NEW YORK — An interest rate cut by the Federal Reserve is usually cause for celebration on Wall Street. But investors had to sleep on it before rallying the day after the Fed’s sixth such move of the year.
Analysts weren’t surprised by the initially cautious response to the rate cut Wednesday; the market has become increasingly convinced that better corporate earnings, not Fed policy, will presage any business turnaround.
“We still haven’t seen the effect of the initial rate cuts, so it’s harder to get excited about the sixth one,” said Rafael Tamargo, director of equity research at Wilmington Trust.
The rate reduction also was widely anticipated, meaning investors had been buying and selling on lower rates ahead of the official announcement. And the cut was smaller than the market had wanted — a quarter of a percentage point, rather than the half-point many money managers predicted.
“I think people thought about it overnight and realized it didn’t matter” that the cut was smaller than expected, Tamargo said. “What mattered was that the Fed had made the cut and indicated it would cut again if necessary.”
Still, the market’s reaction illustrates one of the frustrating truths about Wall Street in an economic downturn.
Although the Fed’s interest rate cuts have provided a buffer against strong selloffs by reassuring investors that help is on the way, the reductions haven’t provided a catalyst for a significant, sustainable rally.
Instead, with more than 600 corporate warnings this quarter, the market has become even more hesitant to commit to stocks of companies that can’t say their performance will soon improve.
Analysts say the market is mired in what’s called a trading range, with the averages unable to advance or fall below a certain level.
The Dow Jones industrials, for example, have been trading between 10,500 and 11,400 since mid-April. The Nasdaq has been hovering between 2,000 and 2,300 since about the same time, while the Standard & Poor’s 500 index has traded between 1,200 and 1,300.
“In a trading range, people generally trade off extremes in investor sentiment,” said Richard Cripps, chief market strategist at Legg Mason in Baltimore.
“What we’ve seen this week is a market that had become oversold and negative, so people started buying.
“They’ll sell when the market becomes too high. But the overall market won’t advance beyond that.”
Don’t expect the time of year to help either. Summer is traditionally a slower time for Wall Street and business deals. Trading volumes tend to decrease as the nation goes on vacation.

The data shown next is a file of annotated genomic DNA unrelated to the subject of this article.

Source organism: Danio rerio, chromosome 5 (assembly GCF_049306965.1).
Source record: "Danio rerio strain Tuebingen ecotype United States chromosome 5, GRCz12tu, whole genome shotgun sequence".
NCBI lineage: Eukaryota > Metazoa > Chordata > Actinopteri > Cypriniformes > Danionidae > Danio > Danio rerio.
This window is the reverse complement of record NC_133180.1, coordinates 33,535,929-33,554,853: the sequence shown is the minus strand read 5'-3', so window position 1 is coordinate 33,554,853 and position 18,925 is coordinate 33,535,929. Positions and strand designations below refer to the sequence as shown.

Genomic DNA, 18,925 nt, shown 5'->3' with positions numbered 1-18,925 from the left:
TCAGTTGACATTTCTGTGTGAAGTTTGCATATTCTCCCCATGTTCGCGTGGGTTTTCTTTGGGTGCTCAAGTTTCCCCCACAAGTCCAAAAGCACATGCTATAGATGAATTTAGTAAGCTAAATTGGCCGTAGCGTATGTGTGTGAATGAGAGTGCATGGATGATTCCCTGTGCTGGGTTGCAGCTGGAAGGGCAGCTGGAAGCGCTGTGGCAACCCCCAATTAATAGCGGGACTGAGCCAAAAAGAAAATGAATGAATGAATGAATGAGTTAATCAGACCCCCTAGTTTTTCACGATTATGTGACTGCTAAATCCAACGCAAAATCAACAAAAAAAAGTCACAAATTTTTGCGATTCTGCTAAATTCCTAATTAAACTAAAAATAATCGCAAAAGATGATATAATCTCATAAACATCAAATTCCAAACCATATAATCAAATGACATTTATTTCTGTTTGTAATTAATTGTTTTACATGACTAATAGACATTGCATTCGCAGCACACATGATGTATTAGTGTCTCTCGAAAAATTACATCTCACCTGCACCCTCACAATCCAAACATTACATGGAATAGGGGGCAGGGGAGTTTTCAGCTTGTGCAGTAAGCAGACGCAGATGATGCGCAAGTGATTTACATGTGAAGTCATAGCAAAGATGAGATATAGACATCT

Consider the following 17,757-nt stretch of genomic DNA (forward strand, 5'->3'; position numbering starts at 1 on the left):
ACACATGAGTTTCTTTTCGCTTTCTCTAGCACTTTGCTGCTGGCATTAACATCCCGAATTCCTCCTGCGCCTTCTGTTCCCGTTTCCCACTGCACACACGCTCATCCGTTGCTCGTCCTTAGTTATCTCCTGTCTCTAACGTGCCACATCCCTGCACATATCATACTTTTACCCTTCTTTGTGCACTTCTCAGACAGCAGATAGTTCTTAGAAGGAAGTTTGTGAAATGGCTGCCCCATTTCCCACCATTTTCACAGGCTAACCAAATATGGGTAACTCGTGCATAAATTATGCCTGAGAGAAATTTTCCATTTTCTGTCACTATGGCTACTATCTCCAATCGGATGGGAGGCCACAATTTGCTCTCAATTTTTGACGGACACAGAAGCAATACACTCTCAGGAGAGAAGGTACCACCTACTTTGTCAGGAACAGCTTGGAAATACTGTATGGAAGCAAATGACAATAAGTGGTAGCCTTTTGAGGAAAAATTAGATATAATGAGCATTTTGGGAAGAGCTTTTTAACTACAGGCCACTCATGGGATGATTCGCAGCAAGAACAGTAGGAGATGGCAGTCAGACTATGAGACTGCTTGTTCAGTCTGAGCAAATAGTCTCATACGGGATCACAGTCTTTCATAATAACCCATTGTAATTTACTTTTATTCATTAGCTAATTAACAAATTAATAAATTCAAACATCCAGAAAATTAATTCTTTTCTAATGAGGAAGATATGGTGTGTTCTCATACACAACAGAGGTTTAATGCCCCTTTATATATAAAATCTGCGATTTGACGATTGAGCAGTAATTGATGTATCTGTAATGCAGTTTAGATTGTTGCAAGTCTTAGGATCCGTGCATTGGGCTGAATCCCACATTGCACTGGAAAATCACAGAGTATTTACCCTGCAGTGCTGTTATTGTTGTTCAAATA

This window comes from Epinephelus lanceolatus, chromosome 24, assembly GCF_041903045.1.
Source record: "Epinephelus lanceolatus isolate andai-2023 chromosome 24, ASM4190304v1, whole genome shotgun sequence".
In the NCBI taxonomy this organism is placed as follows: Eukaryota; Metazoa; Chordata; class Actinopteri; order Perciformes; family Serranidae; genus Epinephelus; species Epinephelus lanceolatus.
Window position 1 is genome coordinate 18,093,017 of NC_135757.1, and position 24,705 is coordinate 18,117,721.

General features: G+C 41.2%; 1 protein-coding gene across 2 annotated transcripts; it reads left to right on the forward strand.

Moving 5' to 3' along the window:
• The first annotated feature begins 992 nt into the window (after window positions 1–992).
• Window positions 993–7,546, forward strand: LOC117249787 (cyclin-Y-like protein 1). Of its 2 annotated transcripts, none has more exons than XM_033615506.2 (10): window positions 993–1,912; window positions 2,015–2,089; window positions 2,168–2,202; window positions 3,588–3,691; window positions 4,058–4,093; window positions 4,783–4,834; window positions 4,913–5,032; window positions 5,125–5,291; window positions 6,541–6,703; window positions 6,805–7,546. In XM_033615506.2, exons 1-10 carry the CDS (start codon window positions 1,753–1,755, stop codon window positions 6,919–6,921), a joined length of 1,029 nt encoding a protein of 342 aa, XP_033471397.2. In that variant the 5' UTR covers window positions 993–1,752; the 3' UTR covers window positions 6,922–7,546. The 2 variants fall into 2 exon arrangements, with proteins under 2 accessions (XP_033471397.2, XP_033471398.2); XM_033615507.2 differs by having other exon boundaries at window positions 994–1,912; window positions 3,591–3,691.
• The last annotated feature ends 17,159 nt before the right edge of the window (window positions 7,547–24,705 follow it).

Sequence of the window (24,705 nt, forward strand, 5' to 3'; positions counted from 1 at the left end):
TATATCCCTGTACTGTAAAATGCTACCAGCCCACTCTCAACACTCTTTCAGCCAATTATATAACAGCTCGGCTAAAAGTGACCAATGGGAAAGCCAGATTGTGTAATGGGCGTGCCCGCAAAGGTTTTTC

All of these factors played a role this past week.
So did news that a federal appeals court had reversed a lower court ruling that had ordered the breakup of Microsoft intensified the positive sentiment. Analysts say bargain hunting influenced trading, too.
The end of the quarter was still another contributor. With the second-quarter ending Friday, professional money manager spent the early part of the week selling and adjusting their portfolios.
As the week wore on, that pressure decreased, allowing stocks to advance somewhat.
New earnings warnings on Friday dampened investors’ enthusiasm somewhat, although the indexes managed moderate gains. Trading volume was also light before the Independence Day holiday.
“The problems still remain, and until there’s solid signs that the economy and earnings are improving, the sustainability of any advance is going to be questionable,” said Charles White, portfolio manager for Avatar Associates.
For the week, the Dow lost 102.19, or 1 percent, after dropping 63.81 to 10,502.40 on Friday.
The Nasdaq gained 125.70, or 6.2 percent, for the week, following a 35.08-point gain to 2,160.54 Friday.
The S&P 500 index was essentially unchanged for the week, slipping 0.97, or 0.1 percent. It dipped 1.82 Friday to 1,224.38.
The Russell 2000, which measures the performance of smaller company stocks, 23.99 or 4.9 percent for the week after gaining 9.65 Friday and closing at 512.64.
The Wilshire Associates Equity Index, the market value of NYSE, American and Nasdaq issues, was $11.41 trillion Friday, up $94.69 billion from last week. A year ago the index was $13.62 trillion.
Lisa Singahina is a business writer for The Associated Press.